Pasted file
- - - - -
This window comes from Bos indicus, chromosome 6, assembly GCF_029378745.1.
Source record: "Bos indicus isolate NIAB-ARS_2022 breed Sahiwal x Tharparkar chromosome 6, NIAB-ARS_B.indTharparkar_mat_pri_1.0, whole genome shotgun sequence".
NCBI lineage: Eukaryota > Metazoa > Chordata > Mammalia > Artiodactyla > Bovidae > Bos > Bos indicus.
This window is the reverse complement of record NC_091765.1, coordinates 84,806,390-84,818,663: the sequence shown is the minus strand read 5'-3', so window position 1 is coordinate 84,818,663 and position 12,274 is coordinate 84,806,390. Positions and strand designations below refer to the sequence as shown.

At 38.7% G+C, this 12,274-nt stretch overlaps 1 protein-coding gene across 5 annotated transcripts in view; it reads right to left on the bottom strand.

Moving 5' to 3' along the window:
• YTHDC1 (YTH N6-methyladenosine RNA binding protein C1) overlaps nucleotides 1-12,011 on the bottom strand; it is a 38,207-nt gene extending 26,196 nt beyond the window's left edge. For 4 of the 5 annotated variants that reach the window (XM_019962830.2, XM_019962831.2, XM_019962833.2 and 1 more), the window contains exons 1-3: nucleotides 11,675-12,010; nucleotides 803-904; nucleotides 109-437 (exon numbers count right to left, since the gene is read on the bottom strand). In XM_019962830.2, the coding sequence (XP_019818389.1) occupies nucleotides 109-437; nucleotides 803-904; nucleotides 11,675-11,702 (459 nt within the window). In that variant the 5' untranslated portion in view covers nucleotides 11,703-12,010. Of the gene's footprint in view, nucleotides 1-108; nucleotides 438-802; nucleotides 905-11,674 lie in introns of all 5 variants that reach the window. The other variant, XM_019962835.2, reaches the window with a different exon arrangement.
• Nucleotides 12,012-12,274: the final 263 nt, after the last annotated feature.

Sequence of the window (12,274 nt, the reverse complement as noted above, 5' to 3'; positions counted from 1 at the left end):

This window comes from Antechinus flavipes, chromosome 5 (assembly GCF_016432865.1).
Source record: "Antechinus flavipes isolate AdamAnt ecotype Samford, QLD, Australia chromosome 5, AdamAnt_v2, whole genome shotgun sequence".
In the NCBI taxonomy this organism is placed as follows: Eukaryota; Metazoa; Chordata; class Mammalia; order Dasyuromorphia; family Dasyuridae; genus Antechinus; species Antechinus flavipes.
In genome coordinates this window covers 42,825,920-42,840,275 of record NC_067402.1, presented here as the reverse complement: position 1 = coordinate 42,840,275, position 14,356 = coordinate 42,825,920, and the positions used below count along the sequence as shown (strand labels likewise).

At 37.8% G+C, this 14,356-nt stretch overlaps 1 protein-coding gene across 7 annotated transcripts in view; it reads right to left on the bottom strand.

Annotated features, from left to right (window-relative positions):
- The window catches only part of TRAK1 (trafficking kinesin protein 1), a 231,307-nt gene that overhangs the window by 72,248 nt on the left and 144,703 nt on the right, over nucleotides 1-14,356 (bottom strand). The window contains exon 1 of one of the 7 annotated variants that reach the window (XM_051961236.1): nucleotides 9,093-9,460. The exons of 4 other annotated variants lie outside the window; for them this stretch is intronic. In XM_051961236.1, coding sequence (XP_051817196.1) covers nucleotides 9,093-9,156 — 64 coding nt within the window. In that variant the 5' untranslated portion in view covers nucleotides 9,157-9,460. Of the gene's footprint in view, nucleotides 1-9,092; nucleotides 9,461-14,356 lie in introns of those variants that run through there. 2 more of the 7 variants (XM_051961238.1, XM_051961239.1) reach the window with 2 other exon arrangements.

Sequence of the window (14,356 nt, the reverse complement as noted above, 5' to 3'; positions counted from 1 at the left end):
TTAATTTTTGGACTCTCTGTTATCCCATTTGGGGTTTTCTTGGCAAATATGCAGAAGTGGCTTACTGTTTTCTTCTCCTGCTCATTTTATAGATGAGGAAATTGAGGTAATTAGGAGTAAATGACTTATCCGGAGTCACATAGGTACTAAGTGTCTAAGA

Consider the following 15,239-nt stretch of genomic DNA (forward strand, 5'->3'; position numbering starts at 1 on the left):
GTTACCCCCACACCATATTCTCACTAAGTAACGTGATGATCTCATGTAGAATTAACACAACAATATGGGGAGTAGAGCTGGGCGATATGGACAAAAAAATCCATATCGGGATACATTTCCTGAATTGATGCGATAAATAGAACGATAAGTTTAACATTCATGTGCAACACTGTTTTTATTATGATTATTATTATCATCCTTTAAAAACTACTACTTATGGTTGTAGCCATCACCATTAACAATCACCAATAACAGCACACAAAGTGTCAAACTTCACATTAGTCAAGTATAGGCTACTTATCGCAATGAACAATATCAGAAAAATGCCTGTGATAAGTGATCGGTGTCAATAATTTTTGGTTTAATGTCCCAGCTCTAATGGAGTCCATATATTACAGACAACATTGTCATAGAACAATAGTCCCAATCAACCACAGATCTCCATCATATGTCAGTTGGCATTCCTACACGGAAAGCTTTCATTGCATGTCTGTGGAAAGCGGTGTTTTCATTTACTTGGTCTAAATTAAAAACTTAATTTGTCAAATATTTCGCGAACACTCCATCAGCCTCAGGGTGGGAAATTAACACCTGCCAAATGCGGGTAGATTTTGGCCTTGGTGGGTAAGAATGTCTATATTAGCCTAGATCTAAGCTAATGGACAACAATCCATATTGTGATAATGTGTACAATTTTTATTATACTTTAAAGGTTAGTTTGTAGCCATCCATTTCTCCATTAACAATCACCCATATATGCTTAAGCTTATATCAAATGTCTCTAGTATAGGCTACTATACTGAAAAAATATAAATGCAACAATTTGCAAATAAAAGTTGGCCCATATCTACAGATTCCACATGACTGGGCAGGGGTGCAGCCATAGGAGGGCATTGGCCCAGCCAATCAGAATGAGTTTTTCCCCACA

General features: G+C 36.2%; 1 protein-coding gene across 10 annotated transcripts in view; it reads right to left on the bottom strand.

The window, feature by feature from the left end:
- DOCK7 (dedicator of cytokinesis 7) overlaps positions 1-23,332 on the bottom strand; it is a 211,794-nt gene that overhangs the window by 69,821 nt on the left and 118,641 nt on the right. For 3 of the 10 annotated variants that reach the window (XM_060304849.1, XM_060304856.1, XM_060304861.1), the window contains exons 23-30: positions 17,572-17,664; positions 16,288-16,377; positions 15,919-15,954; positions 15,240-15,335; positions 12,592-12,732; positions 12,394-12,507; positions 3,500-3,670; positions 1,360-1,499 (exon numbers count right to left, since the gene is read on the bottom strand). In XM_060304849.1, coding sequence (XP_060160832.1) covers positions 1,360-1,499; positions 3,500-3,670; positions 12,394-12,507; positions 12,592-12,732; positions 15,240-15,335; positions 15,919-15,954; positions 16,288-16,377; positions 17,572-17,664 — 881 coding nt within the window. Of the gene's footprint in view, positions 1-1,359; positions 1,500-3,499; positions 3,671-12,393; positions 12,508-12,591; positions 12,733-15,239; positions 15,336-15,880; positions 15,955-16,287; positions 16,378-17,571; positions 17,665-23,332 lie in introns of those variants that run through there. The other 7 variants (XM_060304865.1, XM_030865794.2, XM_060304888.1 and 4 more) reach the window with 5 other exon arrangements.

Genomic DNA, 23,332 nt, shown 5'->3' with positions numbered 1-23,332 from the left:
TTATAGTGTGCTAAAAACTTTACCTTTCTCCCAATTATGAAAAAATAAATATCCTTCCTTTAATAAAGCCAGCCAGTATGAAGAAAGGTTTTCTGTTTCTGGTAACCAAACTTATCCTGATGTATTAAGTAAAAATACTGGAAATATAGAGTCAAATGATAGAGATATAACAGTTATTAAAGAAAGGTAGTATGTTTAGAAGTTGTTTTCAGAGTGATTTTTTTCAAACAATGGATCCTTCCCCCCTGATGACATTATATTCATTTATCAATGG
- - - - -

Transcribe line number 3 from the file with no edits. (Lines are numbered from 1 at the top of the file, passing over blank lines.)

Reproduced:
NCBI lineage: Eukaryota > Metazoa > Chordata > Mammalia > Artiodactyla > Bovidae > Bos > Bos indicus.